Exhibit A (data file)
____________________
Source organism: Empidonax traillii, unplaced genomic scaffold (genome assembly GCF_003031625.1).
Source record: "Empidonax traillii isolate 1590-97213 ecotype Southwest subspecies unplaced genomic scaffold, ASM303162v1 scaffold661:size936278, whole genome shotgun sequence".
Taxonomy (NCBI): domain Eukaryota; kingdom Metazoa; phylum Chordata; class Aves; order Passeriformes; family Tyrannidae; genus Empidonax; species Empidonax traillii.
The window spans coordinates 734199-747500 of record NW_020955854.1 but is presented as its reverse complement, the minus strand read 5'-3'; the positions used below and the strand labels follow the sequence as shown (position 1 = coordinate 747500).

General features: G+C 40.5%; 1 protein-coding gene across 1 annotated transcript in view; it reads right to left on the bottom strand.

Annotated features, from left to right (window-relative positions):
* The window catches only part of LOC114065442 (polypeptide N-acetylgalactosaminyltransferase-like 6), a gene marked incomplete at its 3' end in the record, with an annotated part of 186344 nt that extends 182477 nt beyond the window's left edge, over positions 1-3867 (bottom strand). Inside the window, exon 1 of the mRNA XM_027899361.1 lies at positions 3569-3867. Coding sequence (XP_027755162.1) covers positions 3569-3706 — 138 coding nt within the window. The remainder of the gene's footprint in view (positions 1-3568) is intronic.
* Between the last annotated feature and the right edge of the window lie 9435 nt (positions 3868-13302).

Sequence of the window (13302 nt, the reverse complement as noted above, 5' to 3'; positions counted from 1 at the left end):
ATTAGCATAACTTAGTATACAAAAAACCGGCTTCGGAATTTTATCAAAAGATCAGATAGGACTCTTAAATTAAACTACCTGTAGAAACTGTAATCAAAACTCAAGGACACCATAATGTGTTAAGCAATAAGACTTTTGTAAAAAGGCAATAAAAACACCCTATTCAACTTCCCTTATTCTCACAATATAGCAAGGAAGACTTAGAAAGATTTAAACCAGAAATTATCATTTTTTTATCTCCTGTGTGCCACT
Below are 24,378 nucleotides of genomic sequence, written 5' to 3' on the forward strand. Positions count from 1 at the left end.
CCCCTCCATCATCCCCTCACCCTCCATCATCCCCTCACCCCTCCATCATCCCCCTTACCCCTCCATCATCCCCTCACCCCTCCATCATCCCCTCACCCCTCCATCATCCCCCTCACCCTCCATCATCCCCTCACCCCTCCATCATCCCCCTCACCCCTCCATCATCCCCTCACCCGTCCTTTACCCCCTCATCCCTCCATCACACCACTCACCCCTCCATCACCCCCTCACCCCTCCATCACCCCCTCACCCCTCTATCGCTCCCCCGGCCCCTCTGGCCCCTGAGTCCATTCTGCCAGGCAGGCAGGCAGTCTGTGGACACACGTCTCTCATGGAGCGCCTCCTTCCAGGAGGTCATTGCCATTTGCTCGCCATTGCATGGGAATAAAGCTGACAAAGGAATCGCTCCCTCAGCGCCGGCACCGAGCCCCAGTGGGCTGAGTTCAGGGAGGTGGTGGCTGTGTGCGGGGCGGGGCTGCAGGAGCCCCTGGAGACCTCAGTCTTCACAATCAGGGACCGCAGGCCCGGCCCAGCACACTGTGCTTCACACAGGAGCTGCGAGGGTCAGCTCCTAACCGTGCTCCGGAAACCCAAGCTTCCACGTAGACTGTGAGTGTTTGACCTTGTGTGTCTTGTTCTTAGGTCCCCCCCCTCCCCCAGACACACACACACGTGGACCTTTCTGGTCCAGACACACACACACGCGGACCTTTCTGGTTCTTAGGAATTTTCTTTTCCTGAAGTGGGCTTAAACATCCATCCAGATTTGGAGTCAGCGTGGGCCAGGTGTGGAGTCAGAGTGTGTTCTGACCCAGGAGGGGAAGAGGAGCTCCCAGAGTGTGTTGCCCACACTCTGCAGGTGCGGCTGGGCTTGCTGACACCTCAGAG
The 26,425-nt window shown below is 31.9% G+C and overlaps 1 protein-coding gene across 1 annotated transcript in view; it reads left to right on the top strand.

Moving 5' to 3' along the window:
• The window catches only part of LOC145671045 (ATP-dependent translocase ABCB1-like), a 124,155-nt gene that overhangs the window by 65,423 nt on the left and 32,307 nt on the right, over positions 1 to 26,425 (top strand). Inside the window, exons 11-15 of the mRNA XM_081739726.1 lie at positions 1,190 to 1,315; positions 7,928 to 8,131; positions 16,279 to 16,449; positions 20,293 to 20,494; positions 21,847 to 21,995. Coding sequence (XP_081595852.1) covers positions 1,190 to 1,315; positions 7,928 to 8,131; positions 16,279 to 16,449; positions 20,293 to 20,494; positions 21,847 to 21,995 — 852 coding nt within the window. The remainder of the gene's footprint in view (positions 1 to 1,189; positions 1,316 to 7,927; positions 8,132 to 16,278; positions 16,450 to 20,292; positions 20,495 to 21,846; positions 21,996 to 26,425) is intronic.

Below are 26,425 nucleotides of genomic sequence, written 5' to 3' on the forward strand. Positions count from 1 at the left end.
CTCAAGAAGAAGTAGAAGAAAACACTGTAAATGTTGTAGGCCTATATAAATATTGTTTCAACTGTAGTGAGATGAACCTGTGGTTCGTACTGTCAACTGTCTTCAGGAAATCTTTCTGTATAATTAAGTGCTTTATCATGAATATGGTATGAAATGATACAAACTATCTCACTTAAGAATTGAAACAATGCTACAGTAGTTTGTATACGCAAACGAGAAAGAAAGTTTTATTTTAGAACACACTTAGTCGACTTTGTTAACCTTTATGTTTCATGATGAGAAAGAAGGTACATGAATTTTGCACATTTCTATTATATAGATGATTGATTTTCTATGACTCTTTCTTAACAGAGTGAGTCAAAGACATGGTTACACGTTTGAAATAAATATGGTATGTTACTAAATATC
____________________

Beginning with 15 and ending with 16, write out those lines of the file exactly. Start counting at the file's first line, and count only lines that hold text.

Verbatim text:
• The window catches only part of LOC145671045 (ATP-dependent translocase ABCB1-like), a 124,155-nt gene that overhangs the window by 65,423 nt on the left and 32,307 nt on the right, over positions 1 to 26,425 (top strand). Inside the window, exons 11-15 of the mRNA XM_081739726.1 lie at positions 1,190 to 1,315; positions 7,928 to 8,131; positions 16,279 to 16,449; positions 20,293 to 20,494; positions 21,847 to 21,995. Coding sequence (XP_081595852.1) covers positions 1,190 to 1,315; positions 7,928 to 8,131; positions 16,279 to 16,449; positions 20,293 to 20,494; positions 21,847 to 21,995 — 852 coding nt within the window. The remainder of the gene's footprint in view (positions 1 to 1,189; positions 1,316 to 7,927; positions 8,132 to 16,278; positions 16,450 to 20,292; positions 20,495 to 21,846; positions 21,996 to 26,425) is intronic.

Below are 26,425 nucleotides of genomic sequence, written 5' to 3' on the forward strand. Positions count from 1 at the left end.